A planet within the debris disk around the pre-main-sequence star AU Microscopii


AU Microscopii (AU Mic) is the second closest pre-main-sequence star, at a distance of 9.79 parsecs and with an age of 22 million years1. AU Mic possesses a relatively rare2 and spatially resolved3 edge-on debris disk extending from about 35 to 210 astronomical units from the star4, and with clumps exhibiting non-Keplerian motion5–7. Detection of newly formed planets around such a star is challenged by the presence of spots, plage, flares and other manifestations of magnetic ‘activity’ on the star8,9. Here we report observations of a planet transiting AU Mic. The transiting planet, AU Mic b, has an orbital period of 8.46 days, an orbital distance of 0.07 astronomical units, a radius of 0.4 Jupiter radii, and a mass of less than 0.18 Jupiter masses at 3σ confidence. Our observations of a planet co-existing with a debris disk offer the opportunity to test the predictions of current models of planet formation and evolution.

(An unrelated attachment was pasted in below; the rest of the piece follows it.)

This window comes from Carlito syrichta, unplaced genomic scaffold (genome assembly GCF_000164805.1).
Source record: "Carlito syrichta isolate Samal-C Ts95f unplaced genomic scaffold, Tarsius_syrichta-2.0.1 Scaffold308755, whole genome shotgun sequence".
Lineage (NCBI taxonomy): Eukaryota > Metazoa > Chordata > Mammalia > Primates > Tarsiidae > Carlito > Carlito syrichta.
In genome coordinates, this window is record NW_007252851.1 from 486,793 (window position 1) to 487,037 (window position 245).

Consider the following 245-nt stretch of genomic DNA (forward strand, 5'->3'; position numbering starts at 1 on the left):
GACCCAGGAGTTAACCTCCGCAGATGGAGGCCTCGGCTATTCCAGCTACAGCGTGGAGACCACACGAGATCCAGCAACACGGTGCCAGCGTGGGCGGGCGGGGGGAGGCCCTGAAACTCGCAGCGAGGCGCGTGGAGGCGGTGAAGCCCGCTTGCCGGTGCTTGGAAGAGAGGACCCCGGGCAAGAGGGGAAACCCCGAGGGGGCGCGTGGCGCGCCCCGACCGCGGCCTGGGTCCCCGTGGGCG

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As originally published, in Fig. 3 of this Article, the subscript ‘Sun’ symbols on both axis labels (R☉ and M☉) should have been subscript ‘Earth’ symbols (R⊕ and M⊕), as appears correctly in the legend. This error has been corrected in the online version.



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